How to be a good leader (or be better at it)

Working Life
How to be a good leader (or be better at it) How to be a good leader (or be better at it) How to be a good leader (or be better at it) How to be a good leader (or be better at it)

What makes a good leader in today’s workplace? There is no simple answer, though plenty are trying to work it out.

Type ‘good leadership’ into a search engine, and you’ll find any number of books, videos or podcasts which aim to offer insight on how to lead teams, manage staff, inspire trust and ‘deliver’ on projects, profits or any other target.

Unsurprisingly, their advice is often contradictory but the difficulty is easy to understand.

Personality plays a large part in success and since everybody is unique – with all manner of reactions and responses to different types of leaders - what works well for one person can be a terrible turn-off for others.

Happily, many companies are now alert to this and have moved on from older styles of ‘top down’ leadership where decisions are imposed on staff and made without any opinion or feedback from employees.

Adept leaders now recognise the benefits of a wholly different way of working – being inclusive, adaptable and with greater focus on emotional intelligence.

This is thanks to the internet whose technology, industry advances and rapid growth triggered new vibrant, young companies which simply liked to ‘do things differently’.

That’s not to say older leadership styles have disappeared – instead, newer ones founded on trust, influence and persuasion are cropping up to rival them.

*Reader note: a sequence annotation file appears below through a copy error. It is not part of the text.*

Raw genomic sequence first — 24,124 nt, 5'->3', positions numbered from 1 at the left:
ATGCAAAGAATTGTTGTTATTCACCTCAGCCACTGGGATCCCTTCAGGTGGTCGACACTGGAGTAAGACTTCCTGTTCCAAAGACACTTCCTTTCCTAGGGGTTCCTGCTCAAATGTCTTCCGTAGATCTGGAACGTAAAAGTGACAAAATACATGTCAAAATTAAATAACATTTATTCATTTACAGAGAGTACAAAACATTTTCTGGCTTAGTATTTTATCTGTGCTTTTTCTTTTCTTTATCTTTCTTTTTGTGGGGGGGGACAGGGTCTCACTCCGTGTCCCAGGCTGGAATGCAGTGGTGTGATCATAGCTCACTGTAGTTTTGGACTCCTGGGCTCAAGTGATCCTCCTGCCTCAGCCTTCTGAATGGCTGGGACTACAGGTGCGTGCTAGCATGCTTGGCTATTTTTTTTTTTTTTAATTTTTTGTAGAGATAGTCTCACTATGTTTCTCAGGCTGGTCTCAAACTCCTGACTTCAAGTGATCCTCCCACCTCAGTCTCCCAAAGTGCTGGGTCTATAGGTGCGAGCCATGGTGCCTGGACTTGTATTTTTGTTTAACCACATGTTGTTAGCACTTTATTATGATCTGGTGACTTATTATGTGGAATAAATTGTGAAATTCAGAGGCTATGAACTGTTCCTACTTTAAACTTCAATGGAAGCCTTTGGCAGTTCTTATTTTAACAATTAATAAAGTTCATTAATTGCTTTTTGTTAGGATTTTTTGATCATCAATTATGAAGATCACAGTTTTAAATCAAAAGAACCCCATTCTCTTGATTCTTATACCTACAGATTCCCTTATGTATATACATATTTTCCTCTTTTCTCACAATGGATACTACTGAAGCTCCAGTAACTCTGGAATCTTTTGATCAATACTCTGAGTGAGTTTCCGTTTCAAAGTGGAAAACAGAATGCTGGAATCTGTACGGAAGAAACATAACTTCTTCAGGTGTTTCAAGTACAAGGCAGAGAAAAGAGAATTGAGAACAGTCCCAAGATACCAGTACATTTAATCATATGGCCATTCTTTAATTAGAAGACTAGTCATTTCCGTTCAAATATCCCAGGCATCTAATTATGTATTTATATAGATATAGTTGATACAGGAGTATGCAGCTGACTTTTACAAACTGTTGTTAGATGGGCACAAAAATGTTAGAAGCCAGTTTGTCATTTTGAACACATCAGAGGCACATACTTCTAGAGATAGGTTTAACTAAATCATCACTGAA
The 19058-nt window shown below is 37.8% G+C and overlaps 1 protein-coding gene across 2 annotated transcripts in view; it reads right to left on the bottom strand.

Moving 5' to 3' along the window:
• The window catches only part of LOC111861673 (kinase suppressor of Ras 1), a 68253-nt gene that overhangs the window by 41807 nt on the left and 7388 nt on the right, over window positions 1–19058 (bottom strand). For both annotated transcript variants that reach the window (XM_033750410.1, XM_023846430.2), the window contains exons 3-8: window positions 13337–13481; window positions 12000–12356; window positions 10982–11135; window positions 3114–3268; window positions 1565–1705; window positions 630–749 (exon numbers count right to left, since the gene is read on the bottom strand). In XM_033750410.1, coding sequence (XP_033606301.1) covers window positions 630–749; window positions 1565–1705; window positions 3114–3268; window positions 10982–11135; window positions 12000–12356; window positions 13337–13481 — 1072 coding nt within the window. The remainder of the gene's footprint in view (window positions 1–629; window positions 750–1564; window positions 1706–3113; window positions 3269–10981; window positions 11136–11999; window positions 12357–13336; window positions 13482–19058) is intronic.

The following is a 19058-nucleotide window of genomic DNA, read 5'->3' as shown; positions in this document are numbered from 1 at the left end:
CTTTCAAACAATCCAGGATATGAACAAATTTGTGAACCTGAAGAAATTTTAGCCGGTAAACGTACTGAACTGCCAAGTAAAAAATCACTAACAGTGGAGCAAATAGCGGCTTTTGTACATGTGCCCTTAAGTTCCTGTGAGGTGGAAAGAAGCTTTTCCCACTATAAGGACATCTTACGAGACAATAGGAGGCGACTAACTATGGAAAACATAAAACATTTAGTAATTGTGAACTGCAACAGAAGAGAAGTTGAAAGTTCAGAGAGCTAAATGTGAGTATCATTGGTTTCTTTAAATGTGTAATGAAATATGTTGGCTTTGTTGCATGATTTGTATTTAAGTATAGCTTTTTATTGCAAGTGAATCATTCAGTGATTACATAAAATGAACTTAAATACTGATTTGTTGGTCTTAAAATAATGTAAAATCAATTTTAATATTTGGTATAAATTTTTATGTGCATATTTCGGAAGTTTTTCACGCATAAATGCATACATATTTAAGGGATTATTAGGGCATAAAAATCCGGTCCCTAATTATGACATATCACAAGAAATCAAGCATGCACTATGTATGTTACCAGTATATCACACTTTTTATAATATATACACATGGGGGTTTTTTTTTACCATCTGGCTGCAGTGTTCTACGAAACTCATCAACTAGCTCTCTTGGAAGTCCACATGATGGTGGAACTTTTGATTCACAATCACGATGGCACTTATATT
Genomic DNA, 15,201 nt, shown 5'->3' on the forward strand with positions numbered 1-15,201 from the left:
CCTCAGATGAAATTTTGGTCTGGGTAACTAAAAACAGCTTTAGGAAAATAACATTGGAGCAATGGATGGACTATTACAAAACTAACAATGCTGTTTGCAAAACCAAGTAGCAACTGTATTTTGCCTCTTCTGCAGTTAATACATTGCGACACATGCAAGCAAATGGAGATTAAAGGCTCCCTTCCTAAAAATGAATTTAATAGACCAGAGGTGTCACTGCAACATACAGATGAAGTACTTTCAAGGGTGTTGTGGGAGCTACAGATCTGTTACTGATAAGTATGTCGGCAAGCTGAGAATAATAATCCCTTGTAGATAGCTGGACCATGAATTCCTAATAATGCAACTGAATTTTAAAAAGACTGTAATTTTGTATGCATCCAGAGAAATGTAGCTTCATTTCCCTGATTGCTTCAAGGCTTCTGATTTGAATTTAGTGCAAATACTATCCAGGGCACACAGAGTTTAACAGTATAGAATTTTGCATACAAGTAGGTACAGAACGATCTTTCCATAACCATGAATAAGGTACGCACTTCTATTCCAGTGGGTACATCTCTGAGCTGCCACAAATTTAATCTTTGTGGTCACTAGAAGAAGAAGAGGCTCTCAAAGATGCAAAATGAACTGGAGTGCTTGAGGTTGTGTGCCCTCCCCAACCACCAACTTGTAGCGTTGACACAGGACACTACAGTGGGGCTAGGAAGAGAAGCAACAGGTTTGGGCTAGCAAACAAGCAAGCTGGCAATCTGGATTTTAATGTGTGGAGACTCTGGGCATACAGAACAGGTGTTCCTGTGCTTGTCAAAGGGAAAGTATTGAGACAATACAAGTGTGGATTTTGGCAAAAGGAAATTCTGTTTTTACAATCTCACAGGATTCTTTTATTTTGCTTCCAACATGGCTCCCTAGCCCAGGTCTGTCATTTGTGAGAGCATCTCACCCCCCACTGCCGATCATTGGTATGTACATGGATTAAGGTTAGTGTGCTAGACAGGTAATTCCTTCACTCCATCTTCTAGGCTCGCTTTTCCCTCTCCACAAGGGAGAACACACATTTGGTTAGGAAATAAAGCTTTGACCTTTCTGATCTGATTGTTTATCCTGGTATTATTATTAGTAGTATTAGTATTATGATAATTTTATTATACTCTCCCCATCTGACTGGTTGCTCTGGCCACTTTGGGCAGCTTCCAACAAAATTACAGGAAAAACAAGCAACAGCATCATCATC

Here’s our five-point plan to finding out what works best for you…

1. Know yourself

If you’re leading a team, a little introspection can go a long way. Put yourself under the microscope: take online tests, read self-improvement books, find a mentor inside your company and ask for colleagues’ feedback. Self-reflection could help you to identify your strengths and weaknesses, and understand what makes you unique.

You’ll find it tricky to persuade others to get behind your vision if you lack awareness of your personality since it plays a major part of what you’re asking them to follow.

2. Be a specialist in your subject

The mantra of ‘fake it til you make it’ is outdated for business – and notoriously unproductive.

If you’re leading a team, be knowledgeable about what you do - people are often inspired by those they can learn from. To guide others confidently, be sure of your subject and display the expertise you have.

Of course, this isn’t an overnight fix. You’ll need to constantly read up on your professional subject and take training and relevant qualifications.

Always research courses carefully. Search for ‘training’ on the Chartered Institute of Personnel and Development website for starter tips.

Check costs, drop-out rates and past student reviews to ensure quality (if you already work for a company, HR can help you here).

Attend industry seminars, and sign up to blogs and newsletters. Keep on learning too. All industries change at speed and there will always be a new topical trend to stay on top of.

3. Become an all-star communicator

To lead effectively, it’ll help to speak and write well at all levels – at ease chatting across all departments, from newbies and tech staff to customer services and chief executives.

Critically, it’s a two-way process that needs you to be an excellent listener too.